From the Book
The Night of the Alligator
"Just two hours left," I think to myself as I coast down the Whiskey Bay ramp of Interstate 10 and turn northward into the utter blackness of this moonless, muggy summer night. It will be a short span of time in which to cover fifteen miles of gravel road, two miles of jeep trail, a half-mile on foot to my canoe stashed in a back hole cypress swamp, and another two miles by water to my egret blind before first light.
The first twelve miles are the easiest as I rattle down the uneven road, occasionally hitting a deep rut or crossing a rivulet that jolts me as much as it does my old, worn jeep. At every bump I shoot a quick glance at my rusty Coleman ice chest transformed into a camera carrier, to make sure everything is safe. My high beams catch a doe nibbling the tender grasses near the roadside. The sound of my jeep's leaf springs hitting the frame startle her, and in an instant, white tail erect, she bounds into a smilax thicket. If only I could speed through the woods with her ease! One of my dreams. . . .
I begin to watch my odometer closely, for I know that two-tenths of a mile before the gravel road's end a jeep trail used only by deer hunters in the fall will be invisible on my right. The broomsage and dewberry completely hide the trail except in four places where sloughs cross it. The ruts are there, so by feel and memory I motor through the dark woods until I reach the first slough. Summer's low water levels in the swamp have dried it up somewhat. Of the four sloughs this is the worst. It doesn't look so bad this time. It's about forty feet across, with ruts in places two feet deep. The secret is to miss all previous ruts, be in low range, and zip across at twenty miles per hour. This way you are almost assured of not getting stuck, but you'll bounce your head off the ceiling of the truck at least two times . . . and I do. The next three sloughs are almost dry, and I am soon at the tall and crooked persimmon tree that marks the head of my trail.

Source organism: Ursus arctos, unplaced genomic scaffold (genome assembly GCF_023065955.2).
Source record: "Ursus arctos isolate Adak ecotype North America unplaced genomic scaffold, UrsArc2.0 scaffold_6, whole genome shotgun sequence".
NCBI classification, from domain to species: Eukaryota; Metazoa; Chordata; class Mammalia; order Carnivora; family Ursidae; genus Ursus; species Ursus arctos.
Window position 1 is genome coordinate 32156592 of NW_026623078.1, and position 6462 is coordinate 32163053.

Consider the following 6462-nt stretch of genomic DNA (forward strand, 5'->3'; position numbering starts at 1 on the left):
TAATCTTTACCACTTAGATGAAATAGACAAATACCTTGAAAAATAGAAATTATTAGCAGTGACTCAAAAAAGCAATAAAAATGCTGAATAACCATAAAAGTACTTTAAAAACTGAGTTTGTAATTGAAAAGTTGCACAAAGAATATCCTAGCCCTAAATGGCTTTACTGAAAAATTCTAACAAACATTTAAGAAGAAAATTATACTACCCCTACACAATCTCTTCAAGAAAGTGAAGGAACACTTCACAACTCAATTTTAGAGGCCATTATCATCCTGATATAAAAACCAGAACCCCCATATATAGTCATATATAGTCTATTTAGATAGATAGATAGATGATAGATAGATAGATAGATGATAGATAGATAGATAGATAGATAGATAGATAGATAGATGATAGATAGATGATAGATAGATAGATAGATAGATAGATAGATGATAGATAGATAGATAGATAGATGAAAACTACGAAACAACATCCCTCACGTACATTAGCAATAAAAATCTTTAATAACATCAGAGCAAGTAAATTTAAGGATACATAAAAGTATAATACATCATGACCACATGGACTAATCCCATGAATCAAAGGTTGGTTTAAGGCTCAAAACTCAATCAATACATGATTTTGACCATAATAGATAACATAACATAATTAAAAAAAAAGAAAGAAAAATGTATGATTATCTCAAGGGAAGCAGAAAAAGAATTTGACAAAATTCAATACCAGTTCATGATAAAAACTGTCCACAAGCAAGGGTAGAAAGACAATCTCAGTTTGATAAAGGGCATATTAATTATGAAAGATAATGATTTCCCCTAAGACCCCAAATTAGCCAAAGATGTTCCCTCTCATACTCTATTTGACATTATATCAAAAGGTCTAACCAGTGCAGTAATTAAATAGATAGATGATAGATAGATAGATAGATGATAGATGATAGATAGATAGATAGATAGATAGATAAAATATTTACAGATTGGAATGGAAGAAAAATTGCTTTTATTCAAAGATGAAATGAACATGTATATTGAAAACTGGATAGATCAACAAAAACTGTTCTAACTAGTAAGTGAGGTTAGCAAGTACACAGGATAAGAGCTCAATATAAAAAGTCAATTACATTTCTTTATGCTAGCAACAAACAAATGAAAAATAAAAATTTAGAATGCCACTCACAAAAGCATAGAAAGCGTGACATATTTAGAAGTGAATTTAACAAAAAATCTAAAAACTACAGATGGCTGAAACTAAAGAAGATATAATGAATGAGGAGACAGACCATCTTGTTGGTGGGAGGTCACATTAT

From here, in two trips, I carry my paddles, cameras, tripod, food, water, and camping gear to my camouflaged canoe. As I prepare to paddle, push , and pole my favorite craft through the second-growth cypress forest, seeing traces of pink on the sparse wisps of clouds high in the summer sky, I know I will never make the blind for first light.
In a canoe, a good strong paddler can easily cover two miles in twenty minutes-in open water, that is. Here it is different. This is a back hole baldcypress swamp, the true swamp. Depending on the time of the year, the water can flow eight feet deep or retreat, leaving two fee of soft mud. Today it is just above my knees and completely covered by water hyanciths, hydrocotles, and alligator weeds. If it were not for all the gear I carry I'd probably be better off trying to wade out to my blind, sticking close to the cypress trees where the ground is almost firm. The canoe is hard to push, pull, or shove through the aquatic vegetation, but a lifesaver when I have to cross open water above twenty-four inches of feet sucking false bottom. More than once I have come home with clothes muddy enough to throw away.
Getting out to this area is very hard, and the colonial birds that nest her know it. That is why they choose this place. Man and animals alike find it difficult to disturb these birds' mating rituals and the raising of their young.
My canoe finally loaded and ready, I shove off with a green push pole. Squaaak! That's the first abrupt sound to break the constant chatter of the green tree frogs, and I see the silhouette of a yellow-crowned night heron weave through the cypress branches. Pushing hard, I cross many small lakes, drag through button-bush thickets, and pole under the towering cypress homes of Louisiana herons, anhingas, piliated woodpeckers, and barred owls.
As the morning glow increases, ahead at last I glimpse my destination: the island of cypress trees where my blind is located. The swamp canary-or prothonotary warbler-darts among the swamp privet shrubs singing its "sweet sweet" call.